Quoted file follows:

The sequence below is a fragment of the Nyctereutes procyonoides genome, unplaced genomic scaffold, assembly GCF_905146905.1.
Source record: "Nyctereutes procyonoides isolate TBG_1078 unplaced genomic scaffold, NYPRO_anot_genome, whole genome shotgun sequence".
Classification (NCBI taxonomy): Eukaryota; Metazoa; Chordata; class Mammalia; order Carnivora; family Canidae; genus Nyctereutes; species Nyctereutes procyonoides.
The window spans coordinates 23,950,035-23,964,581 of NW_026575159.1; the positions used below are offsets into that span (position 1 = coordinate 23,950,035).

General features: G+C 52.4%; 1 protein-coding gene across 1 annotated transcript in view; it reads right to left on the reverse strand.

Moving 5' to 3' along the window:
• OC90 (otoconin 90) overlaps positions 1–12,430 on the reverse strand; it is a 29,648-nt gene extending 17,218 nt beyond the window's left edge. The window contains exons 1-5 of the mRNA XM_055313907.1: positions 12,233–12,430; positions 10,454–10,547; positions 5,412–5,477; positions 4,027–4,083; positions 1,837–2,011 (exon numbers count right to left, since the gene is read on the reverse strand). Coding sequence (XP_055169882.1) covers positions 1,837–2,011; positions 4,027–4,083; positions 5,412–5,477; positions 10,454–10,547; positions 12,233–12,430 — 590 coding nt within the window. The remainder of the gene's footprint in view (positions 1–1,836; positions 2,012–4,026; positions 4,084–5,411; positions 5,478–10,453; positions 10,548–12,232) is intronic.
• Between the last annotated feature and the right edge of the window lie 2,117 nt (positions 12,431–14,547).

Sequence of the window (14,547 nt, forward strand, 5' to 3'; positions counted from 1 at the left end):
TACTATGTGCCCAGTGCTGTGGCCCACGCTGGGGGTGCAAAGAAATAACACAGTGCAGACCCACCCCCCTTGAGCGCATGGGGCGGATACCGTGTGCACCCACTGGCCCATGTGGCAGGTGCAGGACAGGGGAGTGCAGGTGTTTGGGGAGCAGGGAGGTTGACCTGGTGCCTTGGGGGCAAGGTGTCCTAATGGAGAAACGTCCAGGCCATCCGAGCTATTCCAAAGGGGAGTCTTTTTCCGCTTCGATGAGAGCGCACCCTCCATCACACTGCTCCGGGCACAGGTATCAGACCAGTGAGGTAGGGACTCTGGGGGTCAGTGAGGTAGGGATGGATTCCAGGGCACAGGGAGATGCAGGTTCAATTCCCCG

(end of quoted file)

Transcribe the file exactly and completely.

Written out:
The sequence below is a fragment of the Nyctereutes procyonoides genome, unplaced genomic scaffold, assembly GCF_905146905.1.
Source record: "Nyctereutes procyonoides isolate TBG_1078 unplaced genomic scaffold, NYPRO_anot_genome, whole genome shotgun sequence".
Classification (NCBI taxonomy): Eukaryota; Metazoa; Chordata; class Mammalia; order Carnivora; family Canidae; genus Nyctereutes; species Nyctereutes procyonoides.
The window spans coordinates 23,950,035-23,964,581 of NW_026575159.1; the positions used below are offsets into that span (position 1 = coordinate 23,950,035).

General features: G+C 52.4%; 1 protein-coding gene across 1 annotated transcript in view; it reads right to left on the reverse strand.

Moving 5' to 3' along the window:
• OC90 (otoconin 90) overlaps positions 1–12,430 on the reverse strand; it is a 29,648-nt gene extending 17,218 nt beyond the window's left edge. The window contains exons 1-5 of the mRNA XM_055313907.1: positions 12,233–12,430; positions 10,454–10,547; positions 5,412–5,477; positions 4,027–4,083; positions 1,837–2,011 (exon numbers count right to left, since the gene is read on the reverse strand). Coding sequence (XP_055169882.1) covers positions 1,837–2,011; positions 4,027–4,083; positions 5,412–5,477; positions 10,454–10,547; positions 12,233–12,430 — 590 coding nt within the window. The remainder of the gene's footprint in view (positions 1–1,836; positions 2,012–4,026; positions 4,084–5,411; positions 5,478–10,453; positions 10,548–12,232) is intronic.
• Between the last annotated feature and the right edge of the window lie 2,117 nt (positions 12,431–14,547).

Sequence of the window (14,547 nt, forward strand, 5' to 3'; positions counted from 1 at the left end):
TACTATGTGCCCAGTGCTGTGGCCCACGCTGGGGGTGCAAAGAAATAACACAGTGCAGACCCACCCCCCTTGAGCGCATGGGGCGGATACCGTGTGCACCCACTGGCCCATGTGGCAGGTGCAGGACAGGGGAGTGCAGGTGTTTGGGGAGCAGGGAGGTTGACCTGGTGCCTTGGGGGCAAGGTGTCCTAATGGAGAAACGTCCAGGCCATCCGAGCTATTCCAAAGGGGAGTCTTTTTCCGCTTCGATGAGAGCGCACCCTCCATCACACTGCTCCGGGCACAGGTATCAGACCAGTGAGGTAGGGACTCTGGGGGTCAGTGAGGTAGGGATGGATTCCAGGGCACAGGGAGATGCAGGTTCAATTCCCCG